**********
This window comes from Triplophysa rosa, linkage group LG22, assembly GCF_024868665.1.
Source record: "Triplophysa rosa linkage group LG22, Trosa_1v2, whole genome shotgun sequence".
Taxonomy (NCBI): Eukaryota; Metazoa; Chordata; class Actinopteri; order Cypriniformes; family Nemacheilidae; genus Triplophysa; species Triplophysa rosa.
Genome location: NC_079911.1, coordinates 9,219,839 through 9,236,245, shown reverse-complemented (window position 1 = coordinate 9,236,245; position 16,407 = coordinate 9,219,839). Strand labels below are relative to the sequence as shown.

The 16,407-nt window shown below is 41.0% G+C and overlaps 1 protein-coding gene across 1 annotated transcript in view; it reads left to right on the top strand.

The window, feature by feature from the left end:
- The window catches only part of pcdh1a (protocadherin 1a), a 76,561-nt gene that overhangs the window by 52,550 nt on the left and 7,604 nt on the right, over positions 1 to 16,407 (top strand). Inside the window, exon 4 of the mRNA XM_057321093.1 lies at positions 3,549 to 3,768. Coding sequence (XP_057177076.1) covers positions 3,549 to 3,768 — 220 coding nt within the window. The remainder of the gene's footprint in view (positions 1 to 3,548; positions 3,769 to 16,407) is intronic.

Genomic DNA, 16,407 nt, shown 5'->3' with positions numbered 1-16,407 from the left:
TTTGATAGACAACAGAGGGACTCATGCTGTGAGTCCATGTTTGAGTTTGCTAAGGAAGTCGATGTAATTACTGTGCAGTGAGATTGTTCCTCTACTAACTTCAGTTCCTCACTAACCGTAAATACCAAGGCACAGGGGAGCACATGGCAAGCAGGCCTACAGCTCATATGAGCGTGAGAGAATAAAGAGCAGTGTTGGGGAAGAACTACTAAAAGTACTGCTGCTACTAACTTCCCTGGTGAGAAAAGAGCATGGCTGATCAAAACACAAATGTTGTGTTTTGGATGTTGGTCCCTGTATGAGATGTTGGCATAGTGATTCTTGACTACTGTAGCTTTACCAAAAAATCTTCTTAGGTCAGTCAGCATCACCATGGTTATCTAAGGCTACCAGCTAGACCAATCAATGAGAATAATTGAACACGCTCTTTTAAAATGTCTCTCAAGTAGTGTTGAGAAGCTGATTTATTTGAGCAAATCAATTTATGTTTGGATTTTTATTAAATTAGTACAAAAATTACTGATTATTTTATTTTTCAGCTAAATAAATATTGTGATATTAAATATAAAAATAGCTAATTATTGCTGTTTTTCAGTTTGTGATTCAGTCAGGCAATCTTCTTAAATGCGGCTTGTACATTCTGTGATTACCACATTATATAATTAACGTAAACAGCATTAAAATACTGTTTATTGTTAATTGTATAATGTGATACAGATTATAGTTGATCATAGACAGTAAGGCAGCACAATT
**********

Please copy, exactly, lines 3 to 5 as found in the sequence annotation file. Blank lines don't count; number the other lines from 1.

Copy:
Taxonomy (NCBI): Eukaryota; Metazoa; Chordata; class Actinopteri; order Cypriniformes; family Nemacheilidae; genus Triplophysa; species Triplophysa rosa.
Genome location: NC_079911.1, coordinates 9,219,839 through 9,236,245, shown reverse-complemented (window position 1 = coordinate 9,236,245; position 16,407 = coordinate 9,219,839). Strand labels below are relative to the sequence as shown.

The 16,407-nt window shown below is 41.0% G+C and overlaps 1 protein-coding gene across 1 annotated transcript in view; it reads left to right on the top strand.